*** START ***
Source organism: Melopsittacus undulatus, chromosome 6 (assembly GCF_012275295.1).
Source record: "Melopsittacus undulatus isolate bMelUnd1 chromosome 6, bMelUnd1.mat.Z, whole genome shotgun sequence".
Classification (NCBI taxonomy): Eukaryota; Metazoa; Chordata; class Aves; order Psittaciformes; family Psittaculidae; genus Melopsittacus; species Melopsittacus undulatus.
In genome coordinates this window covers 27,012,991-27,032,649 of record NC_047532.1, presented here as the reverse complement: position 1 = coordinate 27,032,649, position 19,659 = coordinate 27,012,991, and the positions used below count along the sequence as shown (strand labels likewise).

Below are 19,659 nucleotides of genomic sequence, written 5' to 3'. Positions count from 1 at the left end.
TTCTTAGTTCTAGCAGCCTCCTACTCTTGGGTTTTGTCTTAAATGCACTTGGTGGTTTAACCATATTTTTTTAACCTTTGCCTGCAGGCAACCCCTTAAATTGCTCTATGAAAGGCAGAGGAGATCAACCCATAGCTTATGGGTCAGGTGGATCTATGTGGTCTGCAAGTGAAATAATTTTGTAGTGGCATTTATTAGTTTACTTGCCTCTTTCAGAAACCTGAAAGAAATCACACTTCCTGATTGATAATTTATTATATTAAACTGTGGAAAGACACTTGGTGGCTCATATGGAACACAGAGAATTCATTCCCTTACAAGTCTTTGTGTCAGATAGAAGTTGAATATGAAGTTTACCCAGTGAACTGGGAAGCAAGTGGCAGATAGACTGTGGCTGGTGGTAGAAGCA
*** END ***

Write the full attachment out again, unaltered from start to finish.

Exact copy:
Source organism: Melopsittacus undulatus, chromosome 6 (assembly GCF_012275295.1).
Source record: "Melopsittacus undulatus isolate bMelUnd1 chromosome 6, bMelUnd1.mat.Z, whole genome shotgun sequence".
Classification (NCBI taxonomy): Eukaryota; Metazoa; Chordata; class Aves; order Psittaciformes; family Psittaculidae; genus Melopsittacus; species Melopsittacus undulatus.
In genome coordinates this window covers 27,012,991-27,032,649 of record NC_047532.1, presented here as the reverse complement: position 1 = coordinate 27,032,649, position 19,659 = coordinate 27,012,991, and the positions used below count along the sequence as shown (strand labels likewise).

Below are 19,659 nucleotides of genomic sequence, written 5' to 3'. Positions count from 1 at the left end.
TTCTTAGTTCTAGCAGCCTCCTACTCTTGGGTTTTGTCTTAAATGCACTTGGTGGTTTAACCATATTTTTTTAACCTTTGCCTGCAGGCAACCCCTTAAATTGCTCTATGAAAGGCAGAGGAGATCAACCCATAGCTTATGGGTCAGGTGGATCTATGTGGTCTGCAAGTGAAATAATTTTGTAGTGGCATTTATTAGTTTACTTGCCTCTTTCAGAAACCTGAAAGAAATCACACTTCCTGATTGATAATTTATTATATTAAACTGTGGAAAGACACTTGGTGGCTCATATGGAACACAGAGAATTCATTCCCTTACAAGTCTTTGTGTCAGATAGAAGTTGAATATGAAGTTTACCCAGTGAACTGGGAAGCAAGTGGCAGATAGACTGTGGCTGGTGGTAGAAGCA